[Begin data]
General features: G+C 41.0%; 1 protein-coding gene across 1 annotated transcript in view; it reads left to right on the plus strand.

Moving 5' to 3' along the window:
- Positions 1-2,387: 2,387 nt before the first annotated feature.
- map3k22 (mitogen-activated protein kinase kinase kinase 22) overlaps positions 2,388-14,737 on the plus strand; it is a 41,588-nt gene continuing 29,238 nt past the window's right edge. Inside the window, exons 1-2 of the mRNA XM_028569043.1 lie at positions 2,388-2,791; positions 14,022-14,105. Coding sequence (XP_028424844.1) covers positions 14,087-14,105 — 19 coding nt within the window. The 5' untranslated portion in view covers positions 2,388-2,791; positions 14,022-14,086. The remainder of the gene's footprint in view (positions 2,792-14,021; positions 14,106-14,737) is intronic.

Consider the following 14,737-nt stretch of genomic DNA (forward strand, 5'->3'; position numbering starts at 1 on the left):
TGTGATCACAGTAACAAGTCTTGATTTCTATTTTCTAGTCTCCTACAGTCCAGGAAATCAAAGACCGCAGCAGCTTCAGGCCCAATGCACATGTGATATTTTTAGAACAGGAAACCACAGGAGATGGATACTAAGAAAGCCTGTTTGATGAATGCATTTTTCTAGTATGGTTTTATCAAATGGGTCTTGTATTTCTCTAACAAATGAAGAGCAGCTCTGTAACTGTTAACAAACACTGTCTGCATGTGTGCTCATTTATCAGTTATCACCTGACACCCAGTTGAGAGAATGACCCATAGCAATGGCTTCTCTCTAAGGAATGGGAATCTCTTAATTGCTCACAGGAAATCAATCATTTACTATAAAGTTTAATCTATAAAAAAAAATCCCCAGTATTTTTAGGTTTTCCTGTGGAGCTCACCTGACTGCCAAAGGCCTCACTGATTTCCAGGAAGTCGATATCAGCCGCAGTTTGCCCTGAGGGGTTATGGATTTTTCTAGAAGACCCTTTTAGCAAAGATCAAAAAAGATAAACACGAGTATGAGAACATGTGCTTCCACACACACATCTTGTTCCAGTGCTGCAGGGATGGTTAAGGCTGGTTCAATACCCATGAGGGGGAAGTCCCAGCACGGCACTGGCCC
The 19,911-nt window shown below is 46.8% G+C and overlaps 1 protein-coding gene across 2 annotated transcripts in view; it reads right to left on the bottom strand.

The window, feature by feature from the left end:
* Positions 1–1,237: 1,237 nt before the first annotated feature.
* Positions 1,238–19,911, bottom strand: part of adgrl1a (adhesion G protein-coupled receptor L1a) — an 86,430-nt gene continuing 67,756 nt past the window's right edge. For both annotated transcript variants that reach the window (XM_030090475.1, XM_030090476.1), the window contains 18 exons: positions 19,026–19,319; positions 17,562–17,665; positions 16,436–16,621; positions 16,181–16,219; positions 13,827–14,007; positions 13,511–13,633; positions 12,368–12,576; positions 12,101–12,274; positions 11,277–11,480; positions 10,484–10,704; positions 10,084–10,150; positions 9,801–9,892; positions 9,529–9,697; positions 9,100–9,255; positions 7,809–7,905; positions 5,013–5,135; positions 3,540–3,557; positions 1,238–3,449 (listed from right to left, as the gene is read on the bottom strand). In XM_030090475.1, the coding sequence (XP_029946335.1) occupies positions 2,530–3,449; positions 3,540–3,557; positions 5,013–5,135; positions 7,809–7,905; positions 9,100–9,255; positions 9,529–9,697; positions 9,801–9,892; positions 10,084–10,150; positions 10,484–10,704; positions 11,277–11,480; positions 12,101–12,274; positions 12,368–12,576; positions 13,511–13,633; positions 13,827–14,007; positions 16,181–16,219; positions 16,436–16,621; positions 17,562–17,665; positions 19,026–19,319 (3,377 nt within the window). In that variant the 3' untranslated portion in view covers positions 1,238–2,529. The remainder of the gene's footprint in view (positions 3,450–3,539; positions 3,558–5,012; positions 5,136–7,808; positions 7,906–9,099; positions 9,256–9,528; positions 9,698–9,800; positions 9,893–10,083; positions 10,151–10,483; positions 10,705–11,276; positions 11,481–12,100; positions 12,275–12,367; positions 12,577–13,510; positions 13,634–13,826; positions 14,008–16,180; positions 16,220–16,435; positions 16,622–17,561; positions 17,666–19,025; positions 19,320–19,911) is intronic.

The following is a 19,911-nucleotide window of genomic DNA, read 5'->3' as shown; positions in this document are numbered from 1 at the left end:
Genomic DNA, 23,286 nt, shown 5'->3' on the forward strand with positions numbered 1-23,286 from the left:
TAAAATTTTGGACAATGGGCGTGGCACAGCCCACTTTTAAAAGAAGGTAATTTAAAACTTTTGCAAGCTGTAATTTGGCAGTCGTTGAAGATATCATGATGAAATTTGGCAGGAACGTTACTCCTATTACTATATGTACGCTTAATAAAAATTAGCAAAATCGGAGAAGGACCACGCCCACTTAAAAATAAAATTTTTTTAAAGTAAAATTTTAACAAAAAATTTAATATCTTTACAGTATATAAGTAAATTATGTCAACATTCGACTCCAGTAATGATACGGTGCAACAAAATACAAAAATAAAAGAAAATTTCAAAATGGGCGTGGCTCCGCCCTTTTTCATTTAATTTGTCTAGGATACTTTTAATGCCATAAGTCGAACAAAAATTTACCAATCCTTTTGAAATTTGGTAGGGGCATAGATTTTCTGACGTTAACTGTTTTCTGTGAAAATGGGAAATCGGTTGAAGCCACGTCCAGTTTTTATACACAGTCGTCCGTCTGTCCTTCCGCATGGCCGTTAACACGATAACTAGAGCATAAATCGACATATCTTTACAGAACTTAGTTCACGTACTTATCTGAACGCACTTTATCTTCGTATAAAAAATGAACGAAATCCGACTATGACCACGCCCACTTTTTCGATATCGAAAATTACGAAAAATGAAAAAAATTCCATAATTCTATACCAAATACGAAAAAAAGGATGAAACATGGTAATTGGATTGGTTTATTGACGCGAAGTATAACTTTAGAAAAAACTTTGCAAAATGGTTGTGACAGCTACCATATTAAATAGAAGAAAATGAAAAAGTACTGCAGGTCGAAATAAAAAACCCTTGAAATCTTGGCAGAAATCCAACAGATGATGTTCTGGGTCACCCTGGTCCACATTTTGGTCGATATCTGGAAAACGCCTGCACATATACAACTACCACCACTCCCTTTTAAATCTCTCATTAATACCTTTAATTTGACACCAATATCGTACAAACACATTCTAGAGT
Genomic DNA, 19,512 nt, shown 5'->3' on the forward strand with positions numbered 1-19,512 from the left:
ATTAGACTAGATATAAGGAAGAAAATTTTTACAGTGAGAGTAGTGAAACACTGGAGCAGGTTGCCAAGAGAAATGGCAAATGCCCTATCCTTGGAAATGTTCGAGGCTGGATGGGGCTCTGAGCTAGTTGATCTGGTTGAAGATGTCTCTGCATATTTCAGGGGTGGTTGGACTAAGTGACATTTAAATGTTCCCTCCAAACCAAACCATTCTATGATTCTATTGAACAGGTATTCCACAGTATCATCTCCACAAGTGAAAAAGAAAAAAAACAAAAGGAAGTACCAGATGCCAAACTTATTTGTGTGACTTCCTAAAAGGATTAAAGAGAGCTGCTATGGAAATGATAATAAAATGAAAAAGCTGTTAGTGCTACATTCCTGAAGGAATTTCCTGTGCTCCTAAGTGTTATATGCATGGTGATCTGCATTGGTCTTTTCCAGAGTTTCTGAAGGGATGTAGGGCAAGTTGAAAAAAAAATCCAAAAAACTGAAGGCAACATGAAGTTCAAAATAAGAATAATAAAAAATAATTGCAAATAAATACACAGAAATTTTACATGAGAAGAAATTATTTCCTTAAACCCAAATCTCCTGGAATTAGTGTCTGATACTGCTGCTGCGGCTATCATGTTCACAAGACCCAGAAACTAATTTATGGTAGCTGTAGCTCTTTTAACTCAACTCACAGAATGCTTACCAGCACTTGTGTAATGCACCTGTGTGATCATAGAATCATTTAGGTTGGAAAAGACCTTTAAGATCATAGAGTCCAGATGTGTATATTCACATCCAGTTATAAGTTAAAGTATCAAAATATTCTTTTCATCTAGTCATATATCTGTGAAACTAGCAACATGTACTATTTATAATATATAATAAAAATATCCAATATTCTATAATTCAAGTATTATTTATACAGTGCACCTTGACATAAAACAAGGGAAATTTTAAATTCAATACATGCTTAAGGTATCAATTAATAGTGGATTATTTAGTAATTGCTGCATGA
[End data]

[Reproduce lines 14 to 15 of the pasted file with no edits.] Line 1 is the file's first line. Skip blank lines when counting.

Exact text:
Genomic DNA, 19,512 nt, shown 5'->3' on the forward strand with positions numbered 1-19,512 from the left:
ATTAGACTAGATATAAGGAAGAAAATTTTTACAGTGAGAGTAGTGAAACACTGGAGCAGGTTGCCAAGAGAAATGGCAAATGCCCTATCCTTGGAAATGTTCGAGGCTGGATGGGGCTCTGAGCTAGTTGATCTGGTTGAAGATGTCTCTGCATATTTCAGGGGTGGTTGGACTAAGTGACATTTAAATGTTCCCTCCAAACCAAACCATTCTATGATTCTATTGAACAGGTATTCCACAGTATCATCTCCACAAGTGAAAAAGAAAAAAAACAAAAGGAAGTACCAGATGCCAAACTTATTTGTGTGACTTCCTAAAAGGATTAAAGAGAGCTGCTATGGAAATGATAATAAAATGAAAAAGCTGTTAGTGCTACATTCCTGAAGGAATTTCCTGTGCTCCTAAGTGTTATATGCATGGTGATCTGCATTGGTCTTTTCCAGAGTTTCTGAAGGGATGTAGGGCAAGTTGAAAAAAAAATCCAAAAAACTGAAGGCAACATGAAGTTCAAAATAAGAATAATAAAAAATAATTGCAAATAAATACACAGAAATTTTACATGAGAAGAAATTATTTCCTTAAACCCAAATCTCCTGGAATTAGTGTCTGATACTGCTGCTGCGGCTATCATGTTCACAAGACCCAGAAACTAATTTATGGTAGCTGTAGCTCTTTTAACTCAACTCACAGAATGCTTACCAGCACTTGTGTAATGCACCTGTGTGATCATAGAATCATTTAGGTTGGAAAAGACCTTTAAGATCATAGAGTCCAGATGTGTATATTCACATCCAGTTATAAGTTAAAGTATCAAAATATTCTTTTCATCTAGTCATATATCTGTGAAACTAGCAACATGTACTATTTATAATATATAATAAAAATATCCAATATTCTATAATTCAAGTATTATTTATACAGTGCACCTTGACATAAAACAAGGGAAATTTTAAATTCAATACATGCTTAAGGTATCAATTAATAGTGGATTATTTAGTAATTGCTGCATGA